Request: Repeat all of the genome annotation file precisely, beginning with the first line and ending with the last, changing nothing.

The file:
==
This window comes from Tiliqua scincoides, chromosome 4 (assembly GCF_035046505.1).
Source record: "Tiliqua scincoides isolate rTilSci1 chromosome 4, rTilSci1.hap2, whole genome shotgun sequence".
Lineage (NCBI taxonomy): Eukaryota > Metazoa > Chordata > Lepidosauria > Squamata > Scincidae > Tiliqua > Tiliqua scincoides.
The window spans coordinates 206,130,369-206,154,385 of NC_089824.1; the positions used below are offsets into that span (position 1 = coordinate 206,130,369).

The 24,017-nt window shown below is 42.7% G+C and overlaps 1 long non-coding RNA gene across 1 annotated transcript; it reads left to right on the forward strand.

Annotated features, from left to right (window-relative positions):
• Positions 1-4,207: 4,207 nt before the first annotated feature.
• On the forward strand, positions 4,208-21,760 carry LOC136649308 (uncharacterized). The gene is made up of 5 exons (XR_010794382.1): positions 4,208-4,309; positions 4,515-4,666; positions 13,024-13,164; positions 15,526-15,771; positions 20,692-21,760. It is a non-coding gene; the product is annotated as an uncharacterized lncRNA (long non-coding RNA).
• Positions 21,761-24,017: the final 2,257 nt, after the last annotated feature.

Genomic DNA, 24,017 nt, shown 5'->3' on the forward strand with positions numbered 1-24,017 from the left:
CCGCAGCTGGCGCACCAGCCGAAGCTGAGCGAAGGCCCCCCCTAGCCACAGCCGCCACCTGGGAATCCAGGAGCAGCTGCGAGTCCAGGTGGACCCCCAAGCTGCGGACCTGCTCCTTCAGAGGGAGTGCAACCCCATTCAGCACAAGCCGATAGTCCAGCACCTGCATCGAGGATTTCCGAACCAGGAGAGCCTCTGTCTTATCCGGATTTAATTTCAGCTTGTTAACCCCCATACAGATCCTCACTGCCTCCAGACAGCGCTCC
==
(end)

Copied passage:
This window comes from Tiliqua scincoides, chromosome 4 (assembly GCF_035046505.1).
Source record: "Tiliqua scincoides isolate rTilSci1 chromosome 4, rTilSci1.hap2, whole genome shotgun sequence".
Lineage (NCBI taxonomy): Eukaryota > Metazoa > Chordata > Lepidosauria > Squamata > Scincidae > Tiliqua > Tiliqua scincoides.
The window spans coordinates 206,130,369-206,154,385 of NC_089824.1; the positions used below are offsets into that span (position 1 = coordinate 206,130,369).

The 24,017-nt window shown below is 42.7% G+C and overlaps 1 long non-coding RNA gene across 1 annotated transcript; it reads left to right on the forward strand.

Annotated features, from left to right (window-relative positions):
• Positions 1-4,207: 4,207 nt before the first annotated feature.
• On the forward strand, positions 4,208-21,760 carry LOC136649308 (uncharacterized). The gene is made up of 5 exons (XR_010794382.1): positions 4,208-4,309; positions 4,515-4,666; positions 13,024-13,164; positions 15,526-15,771; positions 20,692-21,760. It is a non-coding gene; the product is annotated as an uncharacterized lncRNA (long non-coding RNA).
• Positions 21,761-24,017: the final 2,257 nt, after the last annotated feature.

Genomic DNA, 24,017 nt, shown 5'->3' on the forward strand with positions numbered 1-24,017 from the left:
CCGCAGCTGGCGCACCAGCCGAAGCTGAGCGAAGGCCCCCCCTAGCCACAGCCGCCACCTGGGAATCCAGGAGCAGCTGCGAGTCCAGGTGGACCCCCAAGCTGCGGACCTGCTCCTTCAGAGGGAGTGCAACCCCATTCAGCACAAGCCGATAGTCCAGCACCTGCATCGAGGATTTCCGAACCAGGAGAGCCTCTGTCTTATCCGGATTTAATTTCAGCTTGTTAACCCCCATACAGATCCTCACTGCCTCCAGACAGCGCTCC